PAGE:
Lauren Mercadante, New England Biolabs, Jonathan and Sally Golding, James Masciarelli, Pete and Bobbi Kovner, Joeann Hart and Gordon Baird, Karrie Klaus (Boston), Sally Jackson, Marion Frost (Ipswich), Heidi and John Shiver (Pennsylvania), Marty and Russ Coleman, Joy Van Buskirk (Florida), Lillian and Craig Olmstead, Suki and Fil Agusti (Rockport), Janis Bell, Nina Groppo, Nubar Alexanian, Marguerite Matera, Claudia Bermudez, Thomas Hauck, Judith Foley (Woburn), Jane Paznik-Bondarin (New York), Paul Vassallo (Beverly), Stella Martin, Liv Hauck (California), Julia Williams Robinson (Minnesota), Cynthia Dunn, Diane Gustin, John Ronan, Karen Maslow, Fernando Arriaga (Mexico City), Holly Nipperus (Arizona), Kristina Gale (California), Maggie Debbie, Kate and Peter Van Demark (Rockport), Mia Nehme (Beverly), Chicki Hollet, Alice Gardner (Beverly), Therese Desmarais (Rockport), Jennie Meyer, Kathy Gerdon Archer (Beverly), Melissa Weigand (Salem), Duncan Todd (Lexington), Catherine Ryan, Linda Bouchard (Danvers), Elaine Mosesian, Paul Wegzyn (Ipswich), Catherine Bayliss, Alessandra Borges (Rhode Island), Jan Waldman (Swampscott), Carolyn Constable (Pennsylvania), Nancy Mattern (New Mexico), Ian Gardiner, Judy Arisman, Tom Schaefer, Margaret Thompson, Edward DeJesus (Maryland), Kim Tieger (Manchester), Mary Weissblum, Nancy Leavitt, Susan Pollack, Alice and David Gardner (Beverly), Kristina and Gene Martin, Gail and Thomas Pease (Beverly), Carol and Duncan Ballantyne (Beverly), Sharon Byrne Kashida, John Hauck Foundation, New Breeze Foundation, Jan and Bob Crandall, Nina Goodick, Sherman Morss, Jay Featherstone, Juni VanDyke, Karen Maslow, Kimberly McGovern, Megan Houser (Pride’s Crossing), Jim VanBuskirk (Pittsburgh), Donna Stroman, Joey Ciaramitaro, Robert Redis (New York), Hilda Santos (Saugus), Patricia VanDerpool, Fred Fredericks (Chelmsford), Leslie Heffron, Dave Moore (Korea), John Steiger, Pat Dalpiaz, Amy Kerr, Barbara T. (Jewett, NY), Roberta C. (NY), Marianne G. (Windham, NY), Paula Ryan O’Brien (Walton, NY), Martha Swanson, Patti Sullivan, Ronn Farren, Susan Nadworny (Merose), Diane Lindquist (Manchester), Jennifer Cullen, Eric Hutchins and Julia McMahon, C. Lovgren, Joan Keefe, Linda Kaplan, Mary Rhinelander, Ann Cortissoz, Mark Nelson (Essex), Christine and Paul Callahan and Wasserman, Todd Pover (Springfield), Martin Del Vecchio, Ellen Higgins, Maggie Debbie, Mary John Boylan, Michelle Barton and Christopher Anderson, Lyda Kuth and Maria Letunic (Belmont), Forsythe-Fandetti Family (Cambridge)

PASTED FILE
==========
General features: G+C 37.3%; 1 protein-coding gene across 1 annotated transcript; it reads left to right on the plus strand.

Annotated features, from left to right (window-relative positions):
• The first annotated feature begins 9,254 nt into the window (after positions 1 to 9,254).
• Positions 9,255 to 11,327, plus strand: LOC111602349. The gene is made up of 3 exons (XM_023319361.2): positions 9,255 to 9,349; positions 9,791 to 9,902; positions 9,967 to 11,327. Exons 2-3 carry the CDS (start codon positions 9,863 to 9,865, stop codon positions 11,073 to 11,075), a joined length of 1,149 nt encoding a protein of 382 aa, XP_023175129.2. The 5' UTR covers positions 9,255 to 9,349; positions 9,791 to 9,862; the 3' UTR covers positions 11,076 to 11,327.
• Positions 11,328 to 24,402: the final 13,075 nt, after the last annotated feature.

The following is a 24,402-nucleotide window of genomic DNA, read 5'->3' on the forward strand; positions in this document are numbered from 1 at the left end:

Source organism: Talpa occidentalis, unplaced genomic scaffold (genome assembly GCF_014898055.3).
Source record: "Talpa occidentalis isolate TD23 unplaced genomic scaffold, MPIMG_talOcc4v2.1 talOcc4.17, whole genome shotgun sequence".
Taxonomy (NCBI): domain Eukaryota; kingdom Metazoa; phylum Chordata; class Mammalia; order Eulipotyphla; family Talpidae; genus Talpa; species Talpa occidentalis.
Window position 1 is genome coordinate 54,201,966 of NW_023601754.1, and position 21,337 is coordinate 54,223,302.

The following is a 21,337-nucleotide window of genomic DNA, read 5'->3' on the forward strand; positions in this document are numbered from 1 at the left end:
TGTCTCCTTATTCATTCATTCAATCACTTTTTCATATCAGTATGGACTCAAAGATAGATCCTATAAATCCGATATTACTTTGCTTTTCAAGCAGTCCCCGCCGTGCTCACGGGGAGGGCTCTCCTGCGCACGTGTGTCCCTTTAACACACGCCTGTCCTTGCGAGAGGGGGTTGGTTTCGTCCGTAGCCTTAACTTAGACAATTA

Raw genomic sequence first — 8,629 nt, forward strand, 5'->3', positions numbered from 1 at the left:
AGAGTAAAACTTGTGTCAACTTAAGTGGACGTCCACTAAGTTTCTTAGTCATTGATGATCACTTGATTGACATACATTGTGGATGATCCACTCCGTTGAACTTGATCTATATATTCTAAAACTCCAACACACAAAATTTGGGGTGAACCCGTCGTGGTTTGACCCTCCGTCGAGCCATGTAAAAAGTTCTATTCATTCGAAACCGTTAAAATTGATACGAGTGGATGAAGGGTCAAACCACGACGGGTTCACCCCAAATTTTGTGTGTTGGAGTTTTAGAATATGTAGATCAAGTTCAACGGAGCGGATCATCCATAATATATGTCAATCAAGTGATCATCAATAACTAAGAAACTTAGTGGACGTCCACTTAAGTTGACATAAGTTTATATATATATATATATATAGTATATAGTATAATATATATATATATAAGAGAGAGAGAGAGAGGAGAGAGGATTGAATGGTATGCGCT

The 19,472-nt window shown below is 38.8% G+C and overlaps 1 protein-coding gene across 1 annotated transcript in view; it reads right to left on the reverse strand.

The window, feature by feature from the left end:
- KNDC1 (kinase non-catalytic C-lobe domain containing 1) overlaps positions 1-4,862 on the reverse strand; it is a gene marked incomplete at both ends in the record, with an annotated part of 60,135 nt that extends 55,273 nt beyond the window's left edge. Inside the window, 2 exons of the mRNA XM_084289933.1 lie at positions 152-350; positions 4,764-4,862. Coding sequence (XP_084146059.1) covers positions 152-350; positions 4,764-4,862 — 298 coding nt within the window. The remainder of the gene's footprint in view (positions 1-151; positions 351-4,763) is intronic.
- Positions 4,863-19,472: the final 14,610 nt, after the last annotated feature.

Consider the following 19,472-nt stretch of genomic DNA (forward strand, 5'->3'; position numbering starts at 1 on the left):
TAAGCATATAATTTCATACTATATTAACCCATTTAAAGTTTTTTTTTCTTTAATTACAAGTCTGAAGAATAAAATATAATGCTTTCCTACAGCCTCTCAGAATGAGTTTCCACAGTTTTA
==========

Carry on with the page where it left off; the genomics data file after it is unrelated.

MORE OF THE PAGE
AUTUMN HARVEST – SONGBIRDS FEASTING ON FRUITS, BERRIES, AND SEEDS

A very berry morning to you!

During early morning walks it has been a joy to observe the many beautiful songbirds breakfasting  on the array of autumn foods readily available, truly a smorgasbord of seeds, berries, and fruits.

My wild creature habitat radar has been especially drawn to a wonderful spot, so nicknamed ‘Four Berries Corners.’ Always alive at this time of year with chattering songbirds, there is a lovely crabapple tree, bittersweet, a small tree with black berries, privet I think, and two scraggly, but highly productive, Eastern Red Cedar trees.

In thinking about the about the most successful habitats for songbirds, a combination of seed-producing wildflowers, grasses, and garden flowers are planted along with primarily native flowering and fruiting trees and shrubs. The shrubs and trees also play the important role of providing nesting habitat and protective cover. The photo collection is a small sampling, and meant for design inspiration.

Native Eastern Red Cedar (Juniperus virginiana) and Male House Finches

A male and female House Finch feeding each other in the Crabapples!

 

Grass seeds, much beloved by many including Song Sparrows, Bobolinks, and even Snow Buntings

Poison Ivy berries – by no means am I suggesting to plant, just mentioning that over 60 species of birds have been documented eating Poison Ivy drupes.

Cattail seed heads for male Red-winged Blackbirds

 

Sunflower Seeds fo all!

Along with songbirds, come their predators. Look for Merlins, Red-tailed and Cooper’s Hawks

Blue Jay preening after a morning of berry eating

The berries of Spindle Tree are the most beautiful part of the tree, but the tree is not recommended as it reseeds freely and is notorious for pushing out species of native trees and shrubs.

Seed heads make great perches for dragonflies and damselflies

Coyotes getting in on the action– much of their scat at this time of year has plainly visible partially digested fruits and berries.